Welcome to the Equity and Family Engagement Department

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    Shoreline Equity Department

    The Purpose: To create urgency and immediate impact on students of color, and culturally and liguistically diverse students using culturally responsive practices and policies, while building racial equity awareness and skills with Shoreline staff. The work of the equity department expands throughout all district departments and programs. The goal is to lead and develop with equity in mind while examining and shifting  the inequities in our procedures, polices and practices. This work attends to hearts and minds so that we can make changes in structures and systems. The students are our non-negotiable WHY.

     

     Happy new year

     

    Honoring Dr. Martin Luther King

    MLK at SW

    photo taken at Shorewood BSU Assembly 2018

    Martin Luther King, Jr., (January 15, 1929-April 4, 1968) was born Michael Luther King, Jr., but later had his name changed to Martin. His grandfather began the family’s long tenure as pastors of the Ebenezer Baptist Church in Atlanta, serving from 1914 to 1931; his father has served from then until the present, and from 1960 until his death Martin Luther acted as co-pastor. Martin Luther attended segregated public schools in Georgia, graduating from high school at the age of fifteen; he received the B. A. degree in 1948 from Morehouse College, a distinguished Negro institution of Atlanta from which both his father and grandfather had graduated. After three years of theological study at Crozer Theological Seminary in Pennsylvania where he was elected president of a predominantly white senior class, he was awarded the B.D. in 1951. With a fellowship won at Crozer, he enrolled in graduate studies at Boston University, completing his residence for the doctorate in 1953 and receiving the degree in 1955. In Boston he met and married Coretta Scott, a young woman of uncommon intellectual and artistic attainments. Two sons and two daughters were born into the family.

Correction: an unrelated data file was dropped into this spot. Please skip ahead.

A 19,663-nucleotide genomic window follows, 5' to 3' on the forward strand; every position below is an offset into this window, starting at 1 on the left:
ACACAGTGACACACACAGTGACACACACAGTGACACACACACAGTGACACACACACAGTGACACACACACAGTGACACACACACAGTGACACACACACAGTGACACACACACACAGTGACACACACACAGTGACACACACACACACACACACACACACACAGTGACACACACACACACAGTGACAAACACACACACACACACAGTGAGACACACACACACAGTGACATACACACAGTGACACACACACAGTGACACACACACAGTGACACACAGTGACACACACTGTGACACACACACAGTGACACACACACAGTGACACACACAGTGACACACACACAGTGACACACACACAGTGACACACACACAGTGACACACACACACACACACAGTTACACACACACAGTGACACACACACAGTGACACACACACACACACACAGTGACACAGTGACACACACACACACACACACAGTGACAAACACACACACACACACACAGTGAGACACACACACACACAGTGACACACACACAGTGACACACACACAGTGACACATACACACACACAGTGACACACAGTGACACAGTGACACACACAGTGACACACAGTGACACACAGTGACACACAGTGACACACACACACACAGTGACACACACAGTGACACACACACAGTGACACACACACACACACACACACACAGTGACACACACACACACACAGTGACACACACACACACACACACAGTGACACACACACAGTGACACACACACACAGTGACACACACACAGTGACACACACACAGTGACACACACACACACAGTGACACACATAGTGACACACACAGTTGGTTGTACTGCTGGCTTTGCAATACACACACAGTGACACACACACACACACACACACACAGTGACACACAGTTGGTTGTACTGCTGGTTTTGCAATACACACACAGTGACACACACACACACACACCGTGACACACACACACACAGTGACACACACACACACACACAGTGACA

In 1954, Martin Luther King became pastor of the Dexter Avenue Baptist Church in Montgomery, Alabama. Always a strong worker for civil rights for members of his race, King was, by this time, a member of the executive committee of the National Association for the Advancement of Colored People, the leading organization of its kind in the nation. He was ready, then, early in December, 1955, to accept the leadership of the first great Negro nonviolent demonstration of contemporary times in the United States, the bus boycott described by Gunnar Jahn in his presentation speech in honor of the laureate. The boycott lasted 382 days. On December 21, 1956, after the Supreme Court of the United States had declared unconstitutional the laws requiring segregation on buses, Negroes and whites rode the buses as equals. During these days of boycott, King was arrested, his home was bombed, he was subjected to personal abuse, but at the same time he emerged as a Negro leader of the first rank.